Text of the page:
Tata Steel has been one of the worst performing scrips in 2014, languishing at the bottom five of the CNX Nifty. The company whose stock fell six per cent, got some relief after favourable high court orders in Odisha (resumption of iron ore/manganese) and Jharkhand. This bodes well for profitability of Tata Steel’s Indian operations, especially those related to the Jamshedpur plant and expansions in Odisha. However, the recent approvals are in force till the next hearing. Hence, investors will need to keep an eye out for development in this space and whether this will lead to a complete resolution of mining issues.
Analysts at Motilal Oswal say they expect the Odisha HC to extend this order at least till February, 15 expiry of when the extension granted by the Supreme Court to the Odisha government to decide on the renewal of 26 iron ore mines. They add the judiciary has not made any adverse remarks against Tata Steel India’s mines.
Analysts at JPMorgan say with all the key iron ore mines to be on stream, the fear of an earnings hit in the March 2015 quarter are behind it and costs should reduce sequentially. This will also help mitigate pressure from the Rs 2,000-2,500 steel price fall in the second half of the current financial year.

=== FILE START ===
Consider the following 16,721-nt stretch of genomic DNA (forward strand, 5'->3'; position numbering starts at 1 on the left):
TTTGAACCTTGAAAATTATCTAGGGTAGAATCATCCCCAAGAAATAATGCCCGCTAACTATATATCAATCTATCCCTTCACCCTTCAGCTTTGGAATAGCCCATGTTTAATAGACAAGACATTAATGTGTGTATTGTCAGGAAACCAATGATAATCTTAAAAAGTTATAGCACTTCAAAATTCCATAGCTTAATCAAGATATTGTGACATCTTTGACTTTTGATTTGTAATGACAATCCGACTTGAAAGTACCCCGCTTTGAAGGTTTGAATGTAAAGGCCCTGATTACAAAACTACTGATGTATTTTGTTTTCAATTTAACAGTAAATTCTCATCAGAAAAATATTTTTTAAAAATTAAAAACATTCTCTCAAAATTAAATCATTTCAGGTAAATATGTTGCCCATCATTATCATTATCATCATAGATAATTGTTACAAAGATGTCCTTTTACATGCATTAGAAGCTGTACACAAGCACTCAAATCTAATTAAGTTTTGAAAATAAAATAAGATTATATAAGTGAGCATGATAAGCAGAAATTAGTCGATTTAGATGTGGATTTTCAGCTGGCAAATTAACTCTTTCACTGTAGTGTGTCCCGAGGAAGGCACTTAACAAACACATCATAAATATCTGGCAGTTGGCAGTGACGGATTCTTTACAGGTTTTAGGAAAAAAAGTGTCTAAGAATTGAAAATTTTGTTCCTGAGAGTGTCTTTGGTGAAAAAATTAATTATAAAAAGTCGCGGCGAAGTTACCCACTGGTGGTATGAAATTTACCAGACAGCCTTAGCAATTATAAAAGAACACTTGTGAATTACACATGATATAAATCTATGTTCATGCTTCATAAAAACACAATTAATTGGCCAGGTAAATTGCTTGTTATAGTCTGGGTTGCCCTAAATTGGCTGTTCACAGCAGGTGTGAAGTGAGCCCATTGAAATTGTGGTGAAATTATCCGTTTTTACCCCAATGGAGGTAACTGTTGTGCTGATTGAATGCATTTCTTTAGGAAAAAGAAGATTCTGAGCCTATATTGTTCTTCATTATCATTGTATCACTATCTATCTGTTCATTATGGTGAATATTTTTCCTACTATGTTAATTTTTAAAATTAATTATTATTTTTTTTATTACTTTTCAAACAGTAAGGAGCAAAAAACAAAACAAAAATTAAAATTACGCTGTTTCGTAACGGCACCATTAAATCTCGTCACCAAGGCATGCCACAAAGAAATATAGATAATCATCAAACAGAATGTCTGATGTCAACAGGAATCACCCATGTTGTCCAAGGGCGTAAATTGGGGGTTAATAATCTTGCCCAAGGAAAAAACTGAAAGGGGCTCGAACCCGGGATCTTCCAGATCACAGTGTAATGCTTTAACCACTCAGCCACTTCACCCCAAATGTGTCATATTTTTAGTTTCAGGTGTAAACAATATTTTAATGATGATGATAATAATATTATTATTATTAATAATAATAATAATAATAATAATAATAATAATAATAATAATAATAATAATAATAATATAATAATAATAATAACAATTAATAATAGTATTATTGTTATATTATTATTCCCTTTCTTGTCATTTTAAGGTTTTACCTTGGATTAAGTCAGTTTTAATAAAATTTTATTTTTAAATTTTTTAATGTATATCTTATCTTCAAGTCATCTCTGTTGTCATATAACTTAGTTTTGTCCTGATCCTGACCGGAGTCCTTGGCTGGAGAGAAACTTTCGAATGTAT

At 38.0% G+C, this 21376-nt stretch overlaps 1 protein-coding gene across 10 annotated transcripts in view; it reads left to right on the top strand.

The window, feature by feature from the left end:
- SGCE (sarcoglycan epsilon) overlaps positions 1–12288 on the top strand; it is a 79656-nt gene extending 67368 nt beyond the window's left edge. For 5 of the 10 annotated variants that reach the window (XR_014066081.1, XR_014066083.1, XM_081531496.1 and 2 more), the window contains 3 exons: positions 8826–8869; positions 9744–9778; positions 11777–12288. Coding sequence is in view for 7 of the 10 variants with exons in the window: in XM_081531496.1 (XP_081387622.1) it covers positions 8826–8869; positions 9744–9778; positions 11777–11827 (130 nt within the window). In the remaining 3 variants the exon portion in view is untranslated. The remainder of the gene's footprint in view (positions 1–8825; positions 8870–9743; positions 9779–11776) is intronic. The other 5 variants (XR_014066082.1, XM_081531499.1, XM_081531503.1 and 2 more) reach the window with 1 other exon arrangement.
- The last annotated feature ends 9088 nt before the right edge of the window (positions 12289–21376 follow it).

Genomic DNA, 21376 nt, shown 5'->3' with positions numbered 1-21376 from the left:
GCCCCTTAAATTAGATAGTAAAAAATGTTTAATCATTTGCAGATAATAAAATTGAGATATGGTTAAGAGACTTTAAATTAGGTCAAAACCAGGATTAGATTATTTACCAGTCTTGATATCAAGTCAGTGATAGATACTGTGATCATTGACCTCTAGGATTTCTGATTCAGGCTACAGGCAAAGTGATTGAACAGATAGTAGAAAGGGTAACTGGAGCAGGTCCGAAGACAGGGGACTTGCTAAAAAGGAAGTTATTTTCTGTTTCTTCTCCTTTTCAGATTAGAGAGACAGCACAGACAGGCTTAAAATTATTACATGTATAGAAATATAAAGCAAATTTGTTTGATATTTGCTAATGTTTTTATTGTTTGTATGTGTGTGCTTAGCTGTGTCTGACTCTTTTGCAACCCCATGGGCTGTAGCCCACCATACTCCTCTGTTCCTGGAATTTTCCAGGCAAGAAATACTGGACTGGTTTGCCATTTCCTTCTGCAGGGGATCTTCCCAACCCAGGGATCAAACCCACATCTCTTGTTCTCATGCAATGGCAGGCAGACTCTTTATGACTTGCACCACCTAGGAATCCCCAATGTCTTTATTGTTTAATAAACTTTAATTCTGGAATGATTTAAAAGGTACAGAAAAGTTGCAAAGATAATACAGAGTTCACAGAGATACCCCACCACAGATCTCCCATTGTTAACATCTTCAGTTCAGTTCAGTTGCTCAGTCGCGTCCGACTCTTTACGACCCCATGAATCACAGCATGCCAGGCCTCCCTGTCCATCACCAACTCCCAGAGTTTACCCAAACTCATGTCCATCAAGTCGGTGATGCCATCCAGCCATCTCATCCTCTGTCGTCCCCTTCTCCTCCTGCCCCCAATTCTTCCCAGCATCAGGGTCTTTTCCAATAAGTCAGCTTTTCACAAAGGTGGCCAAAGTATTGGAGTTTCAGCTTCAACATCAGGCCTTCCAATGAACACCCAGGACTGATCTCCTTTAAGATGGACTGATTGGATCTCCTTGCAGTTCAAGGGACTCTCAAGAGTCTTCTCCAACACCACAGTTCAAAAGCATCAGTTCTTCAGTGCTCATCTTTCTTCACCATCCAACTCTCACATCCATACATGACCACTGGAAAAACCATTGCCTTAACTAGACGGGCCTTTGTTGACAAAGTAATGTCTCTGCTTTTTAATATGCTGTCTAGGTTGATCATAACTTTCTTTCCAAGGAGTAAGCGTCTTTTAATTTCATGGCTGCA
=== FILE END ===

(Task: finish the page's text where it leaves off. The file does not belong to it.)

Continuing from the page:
However while concerns on the domestic front are receding, headwinds in the international market will keep investors watchful. Tata Steel Europe’s prospects are not showing much improvement as international steel prices continue to plunge. The European Union hot rolled coil prices stood at ^391 a tonne on December 15 compared to around ^425 a tonne at the end of September. Lower-priced supplies from the CIS countries and China are putting pressure on prices. For Tata Steel Europe, the challenges on profitability will continue though partial relief could come though depreciation of euro against dollar.
Motilal Oswal analysts, who have a target price of Rs 590, remain positive on the stock, given the operational strengths of Tata Steel, volume uptick from the Kalinganagar project in Odisha and start of the investment cycle in India. Analysts at JPMorgan feel the recent correction in stock prices (sub Rs 400 level) is partly driven by China turbulence and India regulatory woes (Jharkhand mining ban). These, they think, are short-term issues, and improving local demand as well as expectations of a potential improvement in European metals demand are positive for Tata’s European operations. They believe improvements in Europe over the next two years will result in a re-rating of the stock and arrive at a sum of the parts target of Rs 630.